Venture capital, private equity transactions reach HUF 9.5 bln in H1 | The Budapest Business Journal on the web

 MTI – Econews

 Friday, October 23, 2020, 11:30

Venture capital and private equity transactions in Hungary came to HUF 9.5 billion in the first half of 2020, down by around 50% from the same period of last year, Hungarian news agency MTI reports, citing a report by the Hungarian Venture Capital and Private Equity Association (HVCA).

There were a total of 63 transactions in H1, including 47 incubation and seed investments, HVCA said.

The average transaction size was HUF 151 million, down by around 30% from a year earlier.

Most of the investments were in the business and industrial services and products sectors, IT and consumer electronics, and in communications.

HVCA said 33 exits took place during the quarter.



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Finnish government’s mining partner linked to suspicious financial transactions

TRAFIGURA, a Singapore-domiciled minority shareholder in Finnish state-owned metals producer Terrafame, is suspected of channelling hundreds of millions of euros to tax havens in transactions that have raised red flags about money laundering.

YLE on Monday reported that major multinational banks have filed reports on tens of billions of euros’ worth of transactions by Trafigura to the Financial Crimes Enforcement Network (FinCEN), a bureau of the US Department of Treasury.

The transactions were flagged primarily for two reasons, according to the public broadcasting company. The Singaporean company has been linked to corruption scandals around the world and transferred hundreds of millions to companies domiciled in tax havens that appear to have no real operations. Some of the suspected shell companies were founded by Mossack Fonseca, the law firm at the epicentre of the Panama Papers.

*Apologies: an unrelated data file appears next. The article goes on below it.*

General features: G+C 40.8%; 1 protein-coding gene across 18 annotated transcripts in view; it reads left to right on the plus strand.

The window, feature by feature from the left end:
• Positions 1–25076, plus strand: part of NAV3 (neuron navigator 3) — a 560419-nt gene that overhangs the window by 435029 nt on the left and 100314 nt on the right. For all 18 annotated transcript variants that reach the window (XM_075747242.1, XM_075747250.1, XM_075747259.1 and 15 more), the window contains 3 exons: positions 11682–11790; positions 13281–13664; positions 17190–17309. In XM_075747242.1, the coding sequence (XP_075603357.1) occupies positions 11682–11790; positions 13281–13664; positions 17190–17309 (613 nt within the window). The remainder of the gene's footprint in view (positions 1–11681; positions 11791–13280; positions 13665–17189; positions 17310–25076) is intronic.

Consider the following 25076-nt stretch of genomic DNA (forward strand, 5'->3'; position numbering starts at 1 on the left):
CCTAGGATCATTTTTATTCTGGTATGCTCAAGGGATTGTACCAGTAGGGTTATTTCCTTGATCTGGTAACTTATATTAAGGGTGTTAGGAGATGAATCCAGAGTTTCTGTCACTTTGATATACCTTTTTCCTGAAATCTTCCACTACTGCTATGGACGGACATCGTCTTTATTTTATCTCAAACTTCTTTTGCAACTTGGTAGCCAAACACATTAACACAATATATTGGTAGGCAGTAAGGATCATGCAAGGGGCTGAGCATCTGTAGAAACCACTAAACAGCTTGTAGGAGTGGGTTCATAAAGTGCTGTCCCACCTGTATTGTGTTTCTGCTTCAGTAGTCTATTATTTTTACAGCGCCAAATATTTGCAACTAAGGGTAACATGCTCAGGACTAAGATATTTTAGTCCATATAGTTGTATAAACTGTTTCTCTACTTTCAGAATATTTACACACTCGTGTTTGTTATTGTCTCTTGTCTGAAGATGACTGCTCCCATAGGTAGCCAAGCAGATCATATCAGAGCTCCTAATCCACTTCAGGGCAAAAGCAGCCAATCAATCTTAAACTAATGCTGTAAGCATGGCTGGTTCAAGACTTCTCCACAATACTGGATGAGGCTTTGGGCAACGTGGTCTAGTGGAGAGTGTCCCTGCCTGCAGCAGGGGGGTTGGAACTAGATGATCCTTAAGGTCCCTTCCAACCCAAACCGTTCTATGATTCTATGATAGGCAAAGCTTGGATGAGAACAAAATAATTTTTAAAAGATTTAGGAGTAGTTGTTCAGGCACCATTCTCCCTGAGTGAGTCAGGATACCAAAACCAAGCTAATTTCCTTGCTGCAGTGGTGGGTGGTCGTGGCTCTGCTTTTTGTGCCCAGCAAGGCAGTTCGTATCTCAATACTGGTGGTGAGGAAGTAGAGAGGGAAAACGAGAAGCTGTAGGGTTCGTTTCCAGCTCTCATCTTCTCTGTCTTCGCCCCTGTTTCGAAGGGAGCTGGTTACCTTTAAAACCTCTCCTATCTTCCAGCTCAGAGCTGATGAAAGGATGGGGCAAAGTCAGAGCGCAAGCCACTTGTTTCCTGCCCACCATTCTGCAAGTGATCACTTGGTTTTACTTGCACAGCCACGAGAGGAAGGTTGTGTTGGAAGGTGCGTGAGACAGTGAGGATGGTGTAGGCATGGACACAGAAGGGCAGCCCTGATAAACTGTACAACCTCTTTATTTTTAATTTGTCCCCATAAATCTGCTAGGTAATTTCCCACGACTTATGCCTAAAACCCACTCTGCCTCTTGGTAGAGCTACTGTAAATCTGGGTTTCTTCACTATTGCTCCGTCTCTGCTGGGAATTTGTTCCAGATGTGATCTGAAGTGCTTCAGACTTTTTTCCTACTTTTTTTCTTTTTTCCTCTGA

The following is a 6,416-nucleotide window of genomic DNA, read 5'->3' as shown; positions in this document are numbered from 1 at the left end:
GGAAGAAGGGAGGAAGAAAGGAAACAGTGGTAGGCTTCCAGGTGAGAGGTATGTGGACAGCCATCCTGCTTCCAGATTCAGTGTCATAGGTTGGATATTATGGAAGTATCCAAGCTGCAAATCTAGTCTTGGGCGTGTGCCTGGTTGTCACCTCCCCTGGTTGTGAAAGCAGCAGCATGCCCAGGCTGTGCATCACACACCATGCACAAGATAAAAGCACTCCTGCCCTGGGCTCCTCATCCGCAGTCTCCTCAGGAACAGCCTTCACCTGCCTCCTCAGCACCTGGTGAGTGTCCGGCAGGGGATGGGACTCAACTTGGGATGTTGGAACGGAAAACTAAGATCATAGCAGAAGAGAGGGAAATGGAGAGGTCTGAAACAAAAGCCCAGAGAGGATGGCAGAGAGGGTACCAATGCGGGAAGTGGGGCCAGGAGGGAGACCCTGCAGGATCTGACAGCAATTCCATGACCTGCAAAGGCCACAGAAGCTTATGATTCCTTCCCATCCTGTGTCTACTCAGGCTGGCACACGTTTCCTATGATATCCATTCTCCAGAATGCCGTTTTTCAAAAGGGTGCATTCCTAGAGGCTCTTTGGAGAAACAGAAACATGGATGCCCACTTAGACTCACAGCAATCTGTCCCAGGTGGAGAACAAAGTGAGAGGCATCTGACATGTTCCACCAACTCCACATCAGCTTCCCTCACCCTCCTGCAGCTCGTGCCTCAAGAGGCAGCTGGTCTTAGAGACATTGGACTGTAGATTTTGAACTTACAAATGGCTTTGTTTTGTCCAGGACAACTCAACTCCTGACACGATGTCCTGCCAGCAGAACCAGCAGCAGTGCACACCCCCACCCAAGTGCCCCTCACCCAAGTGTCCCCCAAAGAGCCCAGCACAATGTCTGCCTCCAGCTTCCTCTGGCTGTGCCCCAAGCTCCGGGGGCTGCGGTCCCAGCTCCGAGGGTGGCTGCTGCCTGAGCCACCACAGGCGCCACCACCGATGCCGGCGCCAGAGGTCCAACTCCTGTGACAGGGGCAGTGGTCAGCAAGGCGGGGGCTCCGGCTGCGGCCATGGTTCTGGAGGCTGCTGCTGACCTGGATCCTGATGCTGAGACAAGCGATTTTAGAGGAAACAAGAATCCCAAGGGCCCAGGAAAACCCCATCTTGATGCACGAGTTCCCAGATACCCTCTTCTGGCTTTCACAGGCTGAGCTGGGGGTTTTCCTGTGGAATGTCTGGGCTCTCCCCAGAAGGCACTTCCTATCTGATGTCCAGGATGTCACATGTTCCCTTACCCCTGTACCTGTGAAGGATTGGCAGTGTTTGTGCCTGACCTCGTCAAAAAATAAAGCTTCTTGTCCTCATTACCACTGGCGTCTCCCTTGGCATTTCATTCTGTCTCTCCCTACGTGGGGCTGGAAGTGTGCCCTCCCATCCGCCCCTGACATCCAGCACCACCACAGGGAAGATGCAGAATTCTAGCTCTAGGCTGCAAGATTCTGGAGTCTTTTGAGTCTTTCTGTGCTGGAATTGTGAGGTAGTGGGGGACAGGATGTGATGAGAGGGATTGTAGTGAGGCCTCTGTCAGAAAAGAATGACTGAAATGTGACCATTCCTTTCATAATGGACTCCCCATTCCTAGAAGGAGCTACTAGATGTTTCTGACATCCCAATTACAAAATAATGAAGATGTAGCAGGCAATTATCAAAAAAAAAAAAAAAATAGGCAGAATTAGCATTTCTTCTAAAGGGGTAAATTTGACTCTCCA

The reports are part of a trove of leaked documents detailing about 1,800 billion euros’ worth of suspicious financial transactions.

Trafigura declined to comment on the allegations in any way when contacted by YLE.

The multinational commodity trading company currently owns roughly 30 per cent of shares in Terrafame. The vast majority of the remaining shares are owned by Finnish Minerals Group, a fully state-owned special-purpose company tasked with developing the battery and mining industries in Finland.

Matti Hietanen, the managing director of Finnish Minerals Group, told YLE on Monday that the revelation should have no impact on the operations of Terrafame in Finland.

“This isn’t specifically related to Terrafame,” he said. “When Trafigura became an owner in 2017, issues related to the arrangement and tax questions were investigated carefully. Based on the information reported so far by YLE, this matter isn’t linked to the operations of Terrafame in Finland.”

Trafigura initially acquired a 15.5-per-cent stake in Terrafame. It has also provided a 75-million-euro loan facility in exchange for the seven-year rights to acquire all nickel and 80 per cent of zinc produced by Terrafame.

The minority owner has had a key role in developing the operations of the metals producer, Hietanen told YLE.

Olli Mäenpää, a professor of administrative law at the University of Helsinki, stated to Uusi Suomi that the allegations are serious from the perspective of ownership steering, as the government requires that the subjects of ownership steering adhere to corporate responsibility, refrain from partaking in aggressive tax planning and overall operate within the boundaries of law.

Although the requirements do not directly apply to co-owners, he added, the government must conduct an evaluation in circumstances where a major partner is suspected of considerable shortcomings or outright illegalities in its operations.